Nevada School Districts Check Bus Defect

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Nevada school districts are inspecting buses for defective welds that safety officials say could lead to serious injuries if there is an accident.

The National Highway Traffic Safety Administration in June recommended a nationwide inspection of Carpenter buses after one overturned in Florida. The roof of the bus collapsed to the level of the seats. No children were on the bus.

The Washoe County school board on Tuesday approved an additional $200,000 to buy about a dozen new buses on a lease-purchase program. The district has already budgeted $300,000 this year to buy new buses.

"This is not only a problem for us, but also for many other school districts in the state," said Washoe County Superintendent Jim Hager.

Washoe County crews found 69 out of 71 Carpenter buses had cracked or broken welds. In all, the district has about 300 buses.

Officials said 15 of the defective vehicles have been taken off the road. Minor problems were found in 56 buses will be repaired and the buses remain in service.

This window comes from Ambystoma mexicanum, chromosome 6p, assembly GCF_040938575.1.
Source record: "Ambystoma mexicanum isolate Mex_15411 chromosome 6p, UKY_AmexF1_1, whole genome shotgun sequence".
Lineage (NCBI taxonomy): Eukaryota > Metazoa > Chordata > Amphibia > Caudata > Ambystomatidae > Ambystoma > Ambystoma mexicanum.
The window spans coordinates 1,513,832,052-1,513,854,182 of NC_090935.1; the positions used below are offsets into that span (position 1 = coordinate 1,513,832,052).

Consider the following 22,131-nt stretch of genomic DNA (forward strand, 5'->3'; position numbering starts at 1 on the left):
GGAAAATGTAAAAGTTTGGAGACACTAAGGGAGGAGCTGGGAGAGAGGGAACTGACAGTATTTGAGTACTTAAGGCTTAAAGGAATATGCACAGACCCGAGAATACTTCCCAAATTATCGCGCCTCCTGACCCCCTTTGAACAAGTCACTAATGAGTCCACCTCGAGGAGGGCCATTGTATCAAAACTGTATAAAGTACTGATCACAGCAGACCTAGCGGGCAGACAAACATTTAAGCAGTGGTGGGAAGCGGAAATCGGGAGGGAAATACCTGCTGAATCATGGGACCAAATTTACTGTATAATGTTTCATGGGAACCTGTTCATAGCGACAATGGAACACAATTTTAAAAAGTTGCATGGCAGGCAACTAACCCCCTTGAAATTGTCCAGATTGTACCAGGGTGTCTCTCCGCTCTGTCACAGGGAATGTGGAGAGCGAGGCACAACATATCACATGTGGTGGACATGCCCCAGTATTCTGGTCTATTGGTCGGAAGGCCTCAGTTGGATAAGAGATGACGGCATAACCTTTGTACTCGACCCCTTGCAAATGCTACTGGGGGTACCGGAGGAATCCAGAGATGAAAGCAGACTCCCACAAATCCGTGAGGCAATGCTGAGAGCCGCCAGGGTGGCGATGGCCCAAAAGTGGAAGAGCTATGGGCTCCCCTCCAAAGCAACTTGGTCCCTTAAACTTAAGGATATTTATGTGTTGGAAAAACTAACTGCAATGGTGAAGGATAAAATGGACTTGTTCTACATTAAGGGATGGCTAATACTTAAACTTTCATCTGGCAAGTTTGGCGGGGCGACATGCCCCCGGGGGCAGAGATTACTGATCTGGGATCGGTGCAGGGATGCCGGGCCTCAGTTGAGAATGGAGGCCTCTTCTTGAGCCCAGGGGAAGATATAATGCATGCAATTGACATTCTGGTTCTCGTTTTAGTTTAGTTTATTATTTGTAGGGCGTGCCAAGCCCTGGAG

"It is absolutely safe to transport students in these buses," said Kurt Svare, the district's transportation director. "If it wasn't, we would have parked them ourselves."

In Carson City, officials are inspecting the district's 17 Carpenter buses to assess the possible damage. So far, four of six buses inspected need rewelding, said Kevin Curnes, Carson City schools transportation director.

Curnes said district's other 11 Carpenter buses are being inspected by the Nevada Highway Patrol.

"We're only allowed to repair once if the weld is not too bad," he told school trustees Tuesday. "After that, they have to be taken out of service and can only be sold as scrap."

In its advisory, the National Highway Traffic Safety Administration said buses with minor problems could remain in service for short, in-town routes that didn't require high speeds.

"That was the recommendation we got from both the national and state transportation authorities," said Mike Mitchell, Carson City schools director of operations.

"At top speed, they'll only be going 25 to 30 mph through town," he said.

The Clark County School District, the largest in the state, has taken 23 of its Carpenter buses off the road.